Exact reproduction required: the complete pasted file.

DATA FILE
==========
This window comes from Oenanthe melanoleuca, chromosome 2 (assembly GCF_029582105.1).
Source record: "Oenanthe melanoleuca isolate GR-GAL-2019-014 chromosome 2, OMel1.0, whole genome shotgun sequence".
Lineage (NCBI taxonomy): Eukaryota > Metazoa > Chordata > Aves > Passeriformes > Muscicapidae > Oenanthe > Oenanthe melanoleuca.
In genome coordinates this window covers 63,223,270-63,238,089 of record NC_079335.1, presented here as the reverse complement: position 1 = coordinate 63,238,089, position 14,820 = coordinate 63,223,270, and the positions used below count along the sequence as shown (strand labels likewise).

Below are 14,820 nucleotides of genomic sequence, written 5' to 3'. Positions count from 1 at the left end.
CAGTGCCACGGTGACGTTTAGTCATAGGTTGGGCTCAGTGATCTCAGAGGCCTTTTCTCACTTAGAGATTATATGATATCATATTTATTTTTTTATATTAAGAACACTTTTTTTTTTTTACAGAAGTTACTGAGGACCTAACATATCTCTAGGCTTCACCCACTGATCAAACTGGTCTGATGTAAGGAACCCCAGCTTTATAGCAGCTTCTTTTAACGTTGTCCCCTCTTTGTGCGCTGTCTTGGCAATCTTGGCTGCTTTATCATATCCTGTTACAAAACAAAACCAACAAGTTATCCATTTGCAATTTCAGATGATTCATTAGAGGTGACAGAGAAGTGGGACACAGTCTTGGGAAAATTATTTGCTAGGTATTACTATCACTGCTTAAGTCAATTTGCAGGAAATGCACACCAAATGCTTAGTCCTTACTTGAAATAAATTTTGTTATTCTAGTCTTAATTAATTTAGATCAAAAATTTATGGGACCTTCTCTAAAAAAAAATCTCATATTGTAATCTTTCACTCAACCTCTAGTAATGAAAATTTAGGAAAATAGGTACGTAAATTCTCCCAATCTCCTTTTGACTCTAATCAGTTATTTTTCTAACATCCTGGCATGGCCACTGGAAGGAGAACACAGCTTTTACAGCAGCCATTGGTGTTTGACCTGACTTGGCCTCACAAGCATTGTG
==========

This window comes from Oenanthe melanoleuca, chromosome 2 (assembly GCF_029582105.1).
Source record: "Oenanthe melanoleuca isolate GR-GAL-2019-014 chromosome 2, OMel1.0, whole genome shotgun sequence".
Lineage (NCBI taxonomy): Eukaryota > Metazoa > Chordata > Aves > Passeriformes > Muscicapidae > Oenanthe > Oenanthe melanoleuca.
In genome coordinates this window covers 63,223,270-63,238,089 of record NC_079335.1, presented here as the reverse complement: position 1 = coordinate 63,238,089, position 14,820 = coordinate 63,223,270, and the positions used below count along the sequence as shown (strand labels likewise).

Below are 14,820 nucleotides of genomic sequence, written 5' to 3'. Positions count from 1 at the left end.
CAGTGCCACGGTGACGTTTAGTCATAGGTTGGGCTCAGTGATCTCAGAGGCCTTTTCTCACTTAGAGATTATATGATATCATATTTATTTTTTTATATTAAGAACACTTTTTTTTTTTTACAGAAGTTACTGAGGACCTAACATATCTCTAGGCTTCACCCACTGATCAAACTGGTCTGATGTAAGGAACCCCAGCTTTATAGCAGCTTCTTTTAACGTTGTCCCCTCTTTGTGCGCTGTCTTGGCAATCTTGGCTGCTTTATCATATCCTGTTACAAAACAAAACCAACAAGTTATCCATTTGCAATTTCAGATGATTCATTAGAGGTGACAGAGAAGTGGGACACAGTCTTGGGAAAATTATTTGCTAGGTATTACTATCACTGCTTAAGTCAATTTGCAGGAAATGCACACCAAATGCTTAGTCCTTACTTGAAATAAATTTTGTTATTCTAGTCTTAATTAATTTAGATCAAAAATTTATGGGACCTTCTCTAAAAAAAAATCTCATATTGTAATCTTTCACTCAACCTCTAGTAATGAAAATTTAGGAAAATAGGTACGTAAATTCTCCCAATCTCCTTTTGACTCTAATCAGTTATTTTTCTAACATCCTGGCATGGCCACTGGAAGGAGAACACAGCTTTTACAGCAGCCATTGGTGTTTGACCTGACTTGGCCTCACAAGCATTGTG